David L. Richards
With a little work, you can see all seven planets in March. With a lot of work, you can also see the ex-planet Pluto.
Start off on Thursday at 7:30 p.m. On the western horizon lies Mercury, and on a line extending up to Orion’s bright kneecap, Rigel, you will see Uranus 4 degrees above Mercury. You’ll probably need binoculars to spot Uranus at magnitude 5.93, which is close to the limit of unaided vision.
Continuing up that line, Venus shines brilliantly in Pisces, the Fish, with Jupiter above in Aries, the Ram. Then look 12 degrees above the horizon right in the east and you’ll see Mars in Leo, the Lion. Saturn rises at 10:05 p.m. on Thursday, near Spica in Virgo.
Neptune will have to wait until the end of the month, at 5:50 a.m., on the east-southeast horizon in Aquarius. Again binoculars will be necessary as the greenish planet shines only at magnitude 7.95.
Now for the difficult task of spotting Pluto. Throughout the month Pluto lies within a degree and a half of Messier Object 25, an open star cluster in Sagittarius. The last week of March, the moon is below the horizon by 4 a.m., and with a 16-inch aperture telescope at 625 magnification and a really good star chart with clear, dark skies, you will see Pluto.
This can indeed be achieved from this area, as I recently received a photo (using a smaller scope) from former colleague and excellent amateur astronomer Jason Shinn. You may wish to check out his comprehensive and extremely useful website at www.truemartian.com.
Over the first dozen days of March, Venus approaches Jupiter, and on March 12 the king and queen of the planets may strike us as a pair of bright eyes in the west, only 3 degrees apart below the Pleiades (Seven Sisters). Venus will appear to be an additional Sister on March 31, again only 3 degrees separating them. On the third of April, Venus will be right amongst the Sisters.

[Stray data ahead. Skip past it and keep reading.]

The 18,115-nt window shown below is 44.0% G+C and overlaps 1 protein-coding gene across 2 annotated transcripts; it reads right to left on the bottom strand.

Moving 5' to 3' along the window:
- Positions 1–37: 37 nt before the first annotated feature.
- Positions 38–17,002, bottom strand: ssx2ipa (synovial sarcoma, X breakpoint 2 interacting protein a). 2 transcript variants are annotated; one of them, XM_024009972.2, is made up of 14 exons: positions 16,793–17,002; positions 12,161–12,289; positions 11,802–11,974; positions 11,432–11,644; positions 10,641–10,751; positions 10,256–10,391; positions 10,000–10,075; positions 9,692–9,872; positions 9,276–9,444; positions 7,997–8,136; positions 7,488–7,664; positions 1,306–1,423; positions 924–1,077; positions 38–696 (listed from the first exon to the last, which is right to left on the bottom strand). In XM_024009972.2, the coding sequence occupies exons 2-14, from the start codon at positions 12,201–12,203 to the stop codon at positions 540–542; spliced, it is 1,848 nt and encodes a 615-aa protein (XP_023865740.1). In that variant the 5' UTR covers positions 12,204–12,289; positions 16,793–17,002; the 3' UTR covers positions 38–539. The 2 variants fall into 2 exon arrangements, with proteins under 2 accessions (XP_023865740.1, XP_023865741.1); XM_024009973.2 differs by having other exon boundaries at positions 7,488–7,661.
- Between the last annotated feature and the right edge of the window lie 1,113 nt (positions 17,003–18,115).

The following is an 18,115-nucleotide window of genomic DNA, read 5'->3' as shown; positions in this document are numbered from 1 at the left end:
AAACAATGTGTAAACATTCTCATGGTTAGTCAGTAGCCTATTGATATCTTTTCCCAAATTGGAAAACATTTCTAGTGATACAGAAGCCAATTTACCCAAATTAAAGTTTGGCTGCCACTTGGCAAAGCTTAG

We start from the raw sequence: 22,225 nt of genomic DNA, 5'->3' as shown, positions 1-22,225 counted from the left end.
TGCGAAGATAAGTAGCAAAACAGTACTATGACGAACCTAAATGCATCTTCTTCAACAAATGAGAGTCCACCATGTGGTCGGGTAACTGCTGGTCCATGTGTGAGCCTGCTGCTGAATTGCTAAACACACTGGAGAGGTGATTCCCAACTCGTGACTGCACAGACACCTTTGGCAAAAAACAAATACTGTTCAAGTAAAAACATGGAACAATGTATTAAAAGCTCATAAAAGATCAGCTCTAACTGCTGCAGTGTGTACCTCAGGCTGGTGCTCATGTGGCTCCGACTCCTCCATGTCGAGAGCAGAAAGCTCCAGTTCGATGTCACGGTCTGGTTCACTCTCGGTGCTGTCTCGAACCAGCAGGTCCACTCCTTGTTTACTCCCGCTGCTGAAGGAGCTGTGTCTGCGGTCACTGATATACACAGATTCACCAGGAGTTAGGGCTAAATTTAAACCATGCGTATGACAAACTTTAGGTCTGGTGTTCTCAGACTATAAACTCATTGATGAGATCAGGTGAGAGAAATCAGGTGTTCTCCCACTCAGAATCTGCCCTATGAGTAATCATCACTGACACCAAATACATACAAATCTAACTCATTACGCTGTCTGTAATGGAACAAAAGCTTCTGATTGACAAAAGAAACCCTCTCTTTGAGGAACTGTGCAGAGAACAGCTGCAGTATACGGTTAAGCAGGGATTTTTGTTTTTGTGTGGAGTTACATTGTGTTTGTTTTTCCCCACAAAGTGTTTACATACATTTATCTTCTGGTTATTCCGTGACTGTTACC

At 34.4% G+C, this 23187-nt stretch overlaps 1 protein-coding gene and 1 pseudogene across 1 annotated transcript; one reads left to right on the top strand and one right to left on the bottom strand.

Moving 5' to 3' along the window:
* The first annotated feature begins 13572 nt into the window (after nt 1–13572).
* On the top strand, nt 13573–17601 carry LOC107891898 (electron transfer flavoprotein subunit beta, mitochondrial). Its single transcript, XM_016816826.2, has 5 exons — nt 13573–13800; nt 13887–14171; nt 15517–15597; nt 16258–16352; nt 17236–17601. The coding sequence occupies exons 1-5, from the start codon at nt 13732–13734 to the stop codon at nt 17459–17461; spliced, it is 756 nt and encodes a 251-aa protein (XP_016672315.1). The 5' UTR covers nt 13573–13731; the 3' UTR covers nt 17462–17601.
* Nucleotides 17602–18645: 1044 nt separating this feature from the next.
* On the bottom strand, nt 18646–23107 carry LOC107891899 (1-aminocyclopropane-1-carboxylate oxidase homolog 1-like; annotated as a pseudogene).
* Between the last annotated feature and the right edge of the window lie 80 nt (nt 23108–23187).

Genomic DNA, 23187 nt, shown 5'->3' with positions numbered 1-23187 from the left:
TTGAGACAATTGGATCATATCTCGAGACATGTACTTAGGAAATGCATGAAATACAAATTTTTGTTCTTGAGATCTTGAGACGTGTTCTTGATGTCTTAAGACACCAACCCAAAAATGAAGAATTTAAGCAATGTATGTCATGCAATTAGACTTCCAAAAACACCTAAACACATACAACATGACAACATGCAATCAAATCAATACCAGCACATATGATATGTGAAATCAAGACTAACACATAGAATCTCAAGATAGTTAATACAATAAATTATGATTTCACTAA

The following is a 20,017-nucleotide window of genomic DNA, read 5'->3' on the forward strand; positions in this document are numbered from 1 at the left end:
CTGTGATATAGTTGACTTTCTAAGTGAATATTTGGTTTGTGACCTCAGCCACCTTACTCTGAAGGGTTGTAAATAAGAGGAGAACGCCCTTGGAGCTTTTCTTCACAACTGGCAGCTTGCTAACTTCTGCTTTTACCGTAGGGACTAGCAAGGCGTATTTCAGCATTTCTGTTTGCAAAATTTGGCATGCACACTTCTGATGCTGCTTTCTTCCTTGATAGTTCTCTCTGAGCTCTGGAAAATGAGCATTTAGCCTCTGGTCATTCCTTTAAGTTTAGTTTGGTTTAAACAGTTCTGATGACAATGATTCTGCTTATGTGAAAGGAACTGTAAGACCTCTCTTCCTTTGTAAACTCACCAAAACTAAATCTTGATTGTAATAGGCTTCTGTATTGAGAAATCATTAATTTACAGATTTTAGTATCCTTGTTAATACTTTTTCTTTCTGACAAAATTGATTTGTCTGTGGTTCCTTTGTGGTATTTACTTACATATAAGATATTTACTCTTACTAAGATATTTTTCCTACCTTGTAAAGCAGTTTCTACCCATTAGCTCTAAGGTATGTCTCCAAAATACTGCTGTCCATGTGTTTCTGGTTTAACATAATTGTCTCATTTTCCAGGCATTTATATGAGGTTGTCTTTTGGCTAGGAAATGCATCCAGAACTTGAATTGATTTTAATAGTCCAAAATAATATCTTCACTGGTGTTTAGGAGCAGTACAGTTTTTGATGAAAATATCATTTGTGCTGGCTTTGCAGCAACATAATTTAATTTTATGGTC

On March 26, Venus and the waxing crescent moon will be well within the field of a pair of 7 x 50 binoculars.
Daylight saving time begins on March 11, and the spring equinox is March 20.
Mark your calendars for June 5. We will experience a transit of Venus across the sun, and we are enlisting local astronomy clubs to assist us in helping the public view this rare event on the McKinley Monument plaza. We’ll provide additional information next month.
Q: How many stars can I see with the naked eye? How many more will I be able to see with binoculars? — R.K., Massillon
A: If you use the limiting stellar magnitude of 6 for the human eye, under ideal conditions you should see about 5,300 stars, half of them from any point on Earth.
The eye has, at full dark adaptation, a maximum diameter of about 9 millimeters. A pair of 7 x 50 binoculars has a 50-?millimeter objective lens. Therefore, the binoculars give you about 31 times the light-gathering power of your eye, which will allow you to see stars down to magnitude 10.3. Now you can see 626,000 stars, or about 313,000 from any point on Earth. That should keep you busy for a while.
The Hoover-Price Planetarium will present Apophis at 1 p.m. Saturdays and 2 p.m. Sundays in March. Apophis has been called “the doomsday asteroid.” We will investigate these claims and what astronomers have learned about this space rock. The planetarium is included with admission to the McKinley Presidential Library & Museum. Call 330-455-7043.
David L. Richards is director of the Hoover-Price Planetarium at the McKinley Presidential Library and Museum, 800 McKinley Monument Drive NW, Canton, 44708, www.mckinleymuseum.org. He can be reached at 330-455-7043 or email email@example.com.